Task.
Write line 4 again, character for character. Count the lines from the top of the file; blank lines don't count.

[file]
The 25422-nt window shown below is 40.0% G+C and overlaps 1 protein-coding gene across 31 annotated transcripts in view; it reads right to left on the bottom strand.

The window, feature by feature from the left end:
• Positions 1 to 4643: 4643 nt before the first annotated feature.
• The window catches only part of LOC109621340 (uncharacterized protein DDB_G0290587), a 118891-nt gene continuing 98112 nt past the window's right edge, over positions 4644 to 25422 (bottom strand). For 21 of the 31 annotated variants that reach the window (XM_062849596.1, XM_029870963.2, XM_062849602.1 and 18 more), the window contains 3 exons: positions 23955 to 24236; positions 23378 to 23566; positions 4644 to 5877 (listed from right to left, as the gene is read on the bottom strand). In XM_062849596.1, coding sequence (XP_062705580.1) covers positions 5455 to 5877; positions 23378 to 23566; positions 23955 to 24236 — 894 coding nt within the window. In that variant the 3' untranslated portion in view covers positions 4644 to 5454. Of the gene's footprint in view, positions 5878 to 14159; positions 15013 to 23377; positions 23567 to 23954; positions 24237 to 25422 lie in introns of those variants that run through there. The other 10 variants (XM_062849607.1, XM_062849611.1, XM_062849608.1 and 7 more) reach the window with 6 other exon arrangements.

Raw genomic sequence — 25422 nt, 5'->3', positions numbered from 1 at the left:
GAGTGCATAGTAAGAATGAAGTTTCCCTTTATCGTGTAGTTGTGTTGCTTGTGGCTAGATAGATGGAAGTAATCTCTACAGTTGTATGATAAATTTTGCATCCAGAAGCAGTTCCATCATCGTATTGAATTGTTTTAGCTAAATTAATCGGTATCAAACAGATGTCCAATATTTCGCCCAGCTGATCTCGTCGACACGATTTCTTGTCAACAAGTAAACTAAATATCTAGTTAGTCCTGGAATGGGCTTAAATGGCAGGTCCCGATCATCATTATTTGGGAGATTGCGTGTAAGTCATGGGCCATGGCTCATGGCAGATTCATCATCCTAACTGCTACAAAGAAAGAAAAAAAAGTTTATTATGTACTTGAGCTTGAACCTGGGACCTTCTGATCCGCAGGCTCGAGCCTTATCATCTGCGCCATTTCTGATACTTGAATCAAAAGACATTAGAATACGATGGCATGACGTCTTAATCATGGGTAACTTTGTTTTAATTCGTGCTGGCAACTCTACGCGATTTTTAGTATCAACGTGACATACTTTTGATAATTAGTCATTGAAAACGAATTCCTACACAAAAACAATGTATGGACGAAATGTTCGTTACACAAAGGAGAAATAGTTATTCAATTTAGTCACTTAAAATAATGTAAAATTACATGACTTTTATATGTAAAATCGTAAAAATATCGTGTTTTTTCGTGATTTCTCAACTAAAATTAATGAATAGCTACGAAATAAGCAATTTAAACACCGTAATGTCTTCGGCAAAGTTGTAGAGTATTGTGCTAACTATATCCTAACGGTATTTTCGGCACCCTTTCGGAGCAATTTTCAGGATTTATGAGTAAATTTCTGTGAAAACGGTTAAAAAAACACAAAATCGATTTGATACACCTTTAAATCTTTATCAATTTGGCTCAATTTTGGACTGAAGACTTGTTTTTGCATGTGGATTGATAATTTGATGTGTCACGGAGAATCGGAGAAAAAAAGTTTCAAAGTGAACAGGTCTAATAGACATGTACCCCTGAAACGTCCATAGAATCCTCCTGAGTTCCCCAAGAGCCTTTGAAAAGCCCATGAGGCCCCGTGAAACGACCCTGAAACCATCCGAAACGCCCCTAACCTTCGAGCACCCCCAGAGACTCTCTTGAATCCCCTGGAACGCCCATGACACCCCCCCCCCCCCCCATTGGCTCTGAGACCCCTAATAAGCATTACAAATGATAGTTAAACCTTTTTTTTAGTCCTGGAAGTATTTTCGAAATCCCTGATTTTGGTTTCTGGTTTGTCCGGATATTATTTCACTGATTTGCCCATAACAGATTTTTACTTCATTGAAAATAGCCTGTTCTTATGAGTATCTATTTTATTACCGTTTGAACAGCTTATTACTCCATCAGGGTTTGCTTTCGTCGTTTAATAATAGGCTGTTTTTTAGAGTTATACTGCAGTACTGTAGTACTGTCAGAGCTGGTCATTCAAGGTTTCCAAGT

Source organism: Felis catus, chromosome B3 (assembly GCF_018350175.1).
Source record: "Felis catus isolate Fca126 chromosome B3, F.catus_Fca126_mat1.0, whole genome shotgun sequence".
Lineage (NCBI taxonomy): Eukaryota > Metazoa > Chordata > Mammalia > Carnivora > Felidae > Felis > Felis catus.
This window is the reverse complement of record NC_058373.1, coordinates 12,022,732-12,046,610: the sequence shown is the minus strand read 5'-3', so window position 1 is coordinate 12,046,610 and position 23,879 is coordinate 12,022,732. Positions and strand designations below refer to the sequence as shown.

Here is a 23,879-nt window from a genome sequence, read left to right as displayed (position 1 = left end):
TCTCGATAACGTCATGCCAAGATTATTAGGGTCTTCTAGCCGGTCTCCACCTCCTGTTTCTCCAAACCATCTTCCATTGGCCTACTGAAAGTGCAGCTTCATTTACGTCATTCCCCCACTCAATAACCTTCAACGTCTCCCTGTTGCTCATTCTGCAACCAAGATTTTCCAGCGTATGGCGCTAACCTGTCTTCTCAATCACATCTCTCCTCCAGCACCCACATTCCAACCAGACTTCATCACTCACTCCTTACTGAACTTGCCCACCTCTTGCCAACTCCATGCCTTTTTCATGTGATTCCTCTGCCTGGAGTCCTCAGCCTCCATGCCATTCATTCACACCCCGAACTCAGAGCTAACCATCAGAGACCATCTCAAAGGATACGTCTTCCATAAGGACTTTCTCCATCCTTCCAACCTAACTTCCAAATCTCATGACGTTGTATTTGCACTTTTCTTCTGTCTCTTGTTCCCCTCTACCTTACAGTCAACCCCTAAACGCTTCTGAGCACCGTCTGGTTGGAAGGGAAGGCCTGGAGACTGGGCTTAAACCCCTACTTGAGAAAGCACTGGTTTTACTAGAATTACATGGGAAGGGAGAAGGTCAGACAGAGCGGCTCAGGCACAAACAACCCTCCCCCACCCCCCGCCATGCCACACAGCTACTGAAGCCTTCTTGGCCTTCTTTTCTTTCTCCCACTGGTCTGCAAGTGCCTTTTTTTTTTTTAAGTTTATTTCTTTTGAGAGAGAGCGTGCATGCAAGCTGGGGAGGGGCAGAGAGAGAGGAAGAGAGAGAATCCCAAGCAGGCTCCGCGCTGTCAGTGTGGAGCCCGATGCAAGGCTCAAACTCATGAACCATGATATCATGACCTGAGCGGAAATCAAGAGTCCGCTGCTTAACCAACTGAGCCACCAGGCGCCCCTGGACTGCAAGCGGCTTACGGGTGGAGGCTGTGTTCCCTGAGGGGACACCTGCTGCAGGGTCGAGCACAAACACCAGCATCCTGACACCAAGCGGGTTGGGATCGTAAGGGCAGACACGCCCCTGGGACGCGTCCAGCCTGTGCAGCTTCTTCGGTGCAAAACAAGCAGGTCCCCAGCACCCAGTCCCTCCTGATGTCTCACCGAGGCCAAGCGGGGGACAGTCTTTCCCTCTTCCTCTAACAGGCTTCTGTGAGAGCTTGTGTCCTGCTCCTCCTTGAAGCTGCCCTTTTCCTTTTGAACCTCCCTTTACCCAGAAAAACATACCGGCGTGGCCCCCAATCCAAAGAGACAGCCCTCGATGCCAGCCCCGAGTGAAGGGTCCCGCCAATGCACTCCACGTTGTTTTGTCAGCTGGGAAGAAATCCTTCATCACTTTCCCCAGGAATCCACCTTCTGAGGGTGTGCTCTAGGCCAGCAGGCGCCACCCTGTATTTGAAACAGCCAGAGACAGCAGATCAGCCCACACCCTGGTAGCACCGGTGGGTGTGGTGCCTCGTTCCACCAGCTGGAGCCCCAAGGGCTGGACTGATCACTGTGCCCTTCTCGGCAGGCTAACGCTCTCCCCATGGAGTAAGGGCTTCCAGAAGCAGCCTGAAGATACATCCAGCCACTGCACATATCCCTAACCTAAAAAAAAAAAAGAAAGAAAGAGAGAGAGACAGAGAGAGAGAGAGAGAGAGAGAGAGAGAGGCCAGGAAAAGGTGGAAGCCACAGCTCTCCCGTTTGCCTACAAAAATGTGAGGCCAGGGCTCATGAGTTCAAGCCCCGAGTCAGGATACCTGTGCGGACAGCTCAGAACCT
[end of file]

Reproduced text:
• The window catches only part of LOC109621340 (uncharacterized protein DDB_G0290587), a 118891-nt gene continuing 98112 nt past the window's right edge, over positions 4644 to 25422 (bottom strand). For 21 of the 31 annotated variants that reach the window (XM_062849596.1, XM_029870963.2, XM_062849602.1 and 18 more), the window contains 3 exons: positions 23955 to 24236; positions 23378 to 23566; positions 4644 to 5877 (listed from right to left, as the gene is read on the bottom strand). In XM_062849596.1, coding sequence (XP_062705580.1) covers positions 5455 to 5877; positions 23378 to 23566; positions 23955 to 24236 — 894 coding nt within the window. In that variant the 3' untranslated portion in view covers positions 4644 to 5454. Of the gene's footprint in view, positions 5878 to 14159; positions 15013 to 23377; positions 23567 to 23954; positions 24237 to 25422 lie in introns of those variants that run through there. The other 10 variants (XM_062849607.1, XM_062849611.1, XM_062849608.1 and 7 more) reach the window with 6 other exon arrangements.